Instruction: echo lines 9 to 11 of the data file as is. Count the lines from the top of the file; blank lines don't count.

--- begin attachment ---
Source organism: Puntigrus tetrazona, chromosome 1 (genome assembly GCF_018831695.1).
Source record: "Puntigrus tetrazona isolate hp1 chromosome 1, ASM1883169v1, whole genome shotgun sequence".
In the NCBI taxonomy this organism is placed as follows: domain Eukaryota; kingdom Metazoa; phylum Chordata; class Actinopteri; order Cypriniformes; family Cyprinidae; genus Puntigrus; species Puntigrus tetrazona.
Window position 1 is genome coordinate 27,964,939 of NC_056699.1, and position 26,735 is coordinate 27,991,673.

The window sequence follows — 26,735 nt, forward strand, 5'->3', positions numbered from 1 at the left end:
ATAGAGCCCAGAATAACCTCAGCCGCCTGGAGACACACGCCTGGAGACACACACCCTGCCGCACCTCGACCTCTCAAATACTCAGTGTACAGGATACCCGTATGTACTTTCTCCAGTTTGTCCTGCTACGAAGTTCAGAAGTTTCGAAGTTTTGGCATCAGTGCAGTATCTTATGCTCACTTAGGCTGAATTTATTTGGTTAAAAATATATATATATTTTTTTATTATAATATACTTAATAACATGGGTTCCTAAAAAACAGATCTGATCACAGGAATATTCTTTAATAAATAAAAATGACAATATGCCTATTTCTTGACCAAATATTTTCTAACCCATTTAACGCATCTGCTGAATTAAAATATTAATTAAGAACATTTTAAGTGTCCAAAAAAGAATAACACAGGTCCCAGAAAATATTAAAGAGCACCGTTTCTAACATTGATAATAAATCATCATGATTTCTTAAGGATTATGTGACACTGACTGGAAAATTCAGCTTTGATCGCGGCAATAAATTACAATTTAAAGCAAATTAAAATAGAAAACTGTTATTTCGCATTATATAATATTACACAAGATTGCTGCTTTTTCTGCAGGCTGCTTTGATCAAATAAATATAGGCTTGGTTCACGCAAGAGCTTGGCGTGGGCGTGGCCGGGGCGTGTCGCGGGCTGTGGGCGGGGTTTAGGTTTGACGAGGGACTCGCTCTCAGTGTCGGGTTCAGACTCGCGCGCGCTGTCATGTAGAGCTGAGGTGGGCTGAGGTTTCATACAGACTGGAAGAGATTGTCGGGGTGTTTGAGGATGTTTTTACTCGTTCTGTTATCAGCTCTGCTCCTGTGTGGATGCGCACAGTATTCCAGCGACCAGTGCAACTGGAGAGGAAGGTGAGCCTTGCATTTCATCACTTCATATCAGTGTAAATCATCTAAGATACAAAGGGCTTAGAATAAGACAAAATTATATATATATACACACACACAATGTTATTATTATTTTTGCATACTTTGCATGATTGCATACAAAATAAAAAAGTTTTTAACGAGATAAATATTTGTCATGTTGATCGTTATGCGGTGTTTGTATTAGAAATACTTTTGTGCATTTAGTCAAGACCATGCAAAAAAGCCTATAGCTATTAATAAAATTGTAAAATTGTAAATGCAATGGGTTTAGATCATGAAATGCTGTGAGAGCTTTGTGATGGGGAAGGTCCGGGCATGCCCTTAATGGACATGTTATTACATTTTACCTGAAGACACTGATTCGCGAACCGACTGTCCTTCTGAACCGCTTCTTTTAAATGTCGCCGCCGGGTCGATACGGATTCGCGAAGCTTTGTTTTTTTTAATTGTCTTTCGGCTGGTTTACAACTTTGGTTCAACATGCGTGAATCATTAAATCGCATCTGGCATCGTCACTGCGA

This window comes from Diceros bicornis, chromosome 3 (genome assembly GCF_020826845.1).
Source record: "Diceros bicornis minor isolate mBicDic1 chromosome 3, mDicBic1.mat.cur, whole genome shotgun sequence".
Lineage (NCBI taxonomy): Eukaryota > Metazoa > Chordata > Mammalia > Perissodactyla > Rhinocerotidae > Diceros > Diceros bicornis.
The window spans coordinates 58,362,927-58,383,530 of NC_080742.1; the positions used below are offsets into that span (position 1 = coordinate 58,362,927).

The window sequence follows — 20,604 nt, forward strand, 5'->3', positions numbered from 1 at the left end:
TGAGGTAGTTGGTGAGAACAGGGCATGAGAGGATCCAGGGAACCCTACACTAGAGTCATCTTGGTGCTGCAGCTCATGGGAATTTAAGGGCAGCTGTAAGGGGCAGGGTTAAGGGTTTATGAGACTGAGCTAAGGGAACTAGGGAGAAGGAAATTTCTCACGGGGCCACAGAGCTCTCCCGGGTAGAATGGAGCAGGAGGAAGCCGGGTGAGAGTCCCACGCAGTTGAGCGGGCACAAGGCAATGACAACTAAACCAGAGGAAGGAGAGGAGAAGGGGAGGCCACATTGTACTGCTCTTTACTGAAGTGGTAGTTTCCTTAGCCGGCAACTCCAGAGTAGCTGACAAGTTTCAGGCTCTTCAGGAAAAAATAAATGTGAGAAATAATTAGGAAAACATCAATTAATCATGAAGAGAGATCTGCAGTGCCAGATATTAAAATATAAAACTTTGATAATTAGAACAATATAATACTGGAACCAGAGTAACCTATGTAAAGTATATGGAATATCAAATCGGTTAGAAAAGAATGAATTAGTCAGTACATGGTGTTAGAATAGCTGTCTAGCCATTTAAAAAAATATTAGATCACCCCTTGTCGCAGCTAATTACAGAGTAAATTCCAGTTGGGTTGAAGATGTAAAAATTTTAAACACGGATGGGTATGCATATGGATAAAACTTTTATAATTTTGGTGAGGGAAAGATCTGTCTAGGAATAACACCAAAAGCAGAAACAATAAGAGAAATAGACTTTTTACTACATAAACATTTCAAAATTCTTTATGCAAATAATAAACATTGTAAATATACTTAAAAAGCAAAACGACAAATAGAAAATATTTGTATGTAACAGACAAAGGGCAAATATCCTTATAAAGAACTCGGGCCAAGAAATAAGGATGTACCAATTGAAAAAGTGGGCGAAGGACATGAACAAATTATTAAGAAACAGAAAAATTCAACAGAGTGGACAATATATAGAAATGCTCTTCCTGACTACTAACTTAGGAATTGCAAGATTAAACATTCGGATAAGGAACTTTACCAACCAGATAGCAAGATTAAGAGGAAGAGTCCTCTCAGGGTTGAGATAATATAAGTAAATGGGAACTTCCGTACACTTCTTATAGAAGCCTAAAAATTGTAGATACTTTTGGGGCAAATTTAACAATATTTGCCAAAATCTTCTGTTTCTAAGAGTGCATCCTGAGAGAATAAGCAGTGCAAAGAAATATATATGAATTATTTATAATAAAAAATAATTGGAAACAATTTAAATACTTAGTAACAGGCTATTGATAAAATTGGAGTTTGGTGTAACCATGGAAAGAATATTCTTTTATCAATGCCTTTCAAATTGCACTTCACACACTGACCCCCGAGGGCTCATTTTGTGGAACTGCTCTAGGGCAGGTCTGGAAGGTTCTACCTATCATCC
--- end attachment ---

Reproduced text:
Lineage (NCBI taxonomy): Eukaryota > Metazoa > Chordata > Mammalia > Perissodactyla > Rhinocerotidae > Diceros > Diceros bicornis.
The window spans coordinates 58,362,927-58,383,530 of NC_080742.1; the positions used below are offsets into that span (position 1 = coordinate 58,362,927).

The window sequence follows — 20,604 nt, forward strand, 5'->3', positions numbered from 1 at the left end: